Roomster was sued on Tuesday by federal officials and six states, including California, which accused the roommate-matching service of using fake listings and reviews.
The misleading posts, the Federal Trade Commission and state authorities argue, led Roomster – an app to link those seeking to share homes and apartments – to benefit, by receiving more than $27 million from people often struggling to find affordable places to live.
According to a complaint filed in Manhattan federal court, Roomster and its co-founders have since 2016 “inundated the internet with tens of thousands of fake positive reviews to bolster their false claims that properties listed on their Roomster platform are real, available and verified.”
The suit alleges that those harmed were typically lower-income renters and students, with many lured into paying even more money to fraudsters who flooded New York-based Roomster’s platform with their own fake listings.
“Millions of hardworking Californians are struggling to find housing within their budgets. When people see affordable rooms for rent on highly rated apps like Roomster, they trust that these ‘verified’ listings are what they say they are,” said the state’s Attorney General Rob Bonta. “Unfortunately, Roomster hasn’t been honest about the source of its popularity or its commitment to preventing fraud on its app.”
Roomster, in a statement, said the accusations have no merit and “represent another example of the FTC’s overreach.”
Tuesday’s lawsuit is part of an FTC crackdown on fake reviews and deceptive endorsements.
In addition to California, New York, Colorado, Florida, Illinois and Massachusetts joined the FTC’s case against Roomster and co-founders John Shriber, the chief executive officer, and Roman Zaks, the chief technology officer.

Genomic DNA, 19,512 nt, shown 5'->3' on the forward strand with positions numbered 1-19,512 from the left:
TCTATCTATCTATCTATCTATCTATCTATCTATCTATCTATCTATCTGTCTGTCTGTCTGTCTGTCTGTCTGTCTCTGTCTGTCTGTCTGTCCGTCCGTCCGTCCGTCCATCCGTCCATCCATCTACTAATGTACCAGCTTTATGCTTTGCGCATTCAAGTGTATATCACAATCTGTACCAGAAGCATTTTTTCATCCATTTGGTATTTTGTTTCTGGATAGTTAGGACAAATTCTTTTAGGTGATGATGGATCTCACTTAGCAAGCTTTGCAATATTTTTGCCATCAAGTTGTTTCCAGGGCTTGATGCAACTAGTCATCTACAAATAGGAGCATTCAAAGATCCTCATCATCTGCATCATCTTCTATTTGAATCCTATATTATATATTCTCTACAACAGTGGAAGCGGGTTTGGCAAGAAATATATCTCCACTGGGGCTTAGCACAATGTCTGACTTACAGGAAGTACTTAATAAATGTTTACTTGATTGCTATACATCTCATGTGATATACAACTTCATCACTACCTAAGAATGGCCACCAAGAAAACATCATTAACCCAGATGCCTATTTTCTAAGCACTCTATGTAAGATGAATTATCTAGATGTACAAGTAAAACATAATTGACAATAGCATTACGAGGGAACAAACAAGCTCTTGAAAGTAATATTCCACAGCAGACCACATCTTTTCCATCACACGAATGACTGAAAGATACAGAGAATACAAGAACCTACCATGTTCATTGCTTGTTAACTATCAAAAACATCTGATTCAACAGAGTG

A fourth defendant, Jonathan Martinez, was accused of selling more than 20,000 fake reviews to Roomster, with Shriber instructing him to produce “lots of 5 star IOS app reviews” and saying he “would like to be #1” for people seeking roommates.
“There is a term for lying and deceiving your customers to grow your business: fraud,” New York Attorney General Letitia James said in a statement.
The lawsuit seeks civil penalties and an injunction against violations of federal and state unfair trade laws, including the False Advertising Law and Unfair Competition Law.
In its statement, Roomster said it has always operated with honesty and integrity, and the FTC was “not sincerely interested” in understanding its marketing and advertising practices.
Martinez, who ran the business AppWinn, reached a $100,000 settlement and agreed to cooperate with regulators. His lawyer did not immediately respond to requests for comment.
Last October, the FTC warned more than 700 companies they could face significant civil fines by using fake reviews and deceptive endorsements to cheat consumers. Each offense could incur a penalty of nearly $44,000, officials said.
The Roomster case is FTC et al v Roomster Corp et al, U.S. District Court, Southern District of New York, No. 22-07389.
(Reporting by Jonathan Stempel in New York; editing by Bill Berkrot and Josie Kao)
– Reuters and staff reports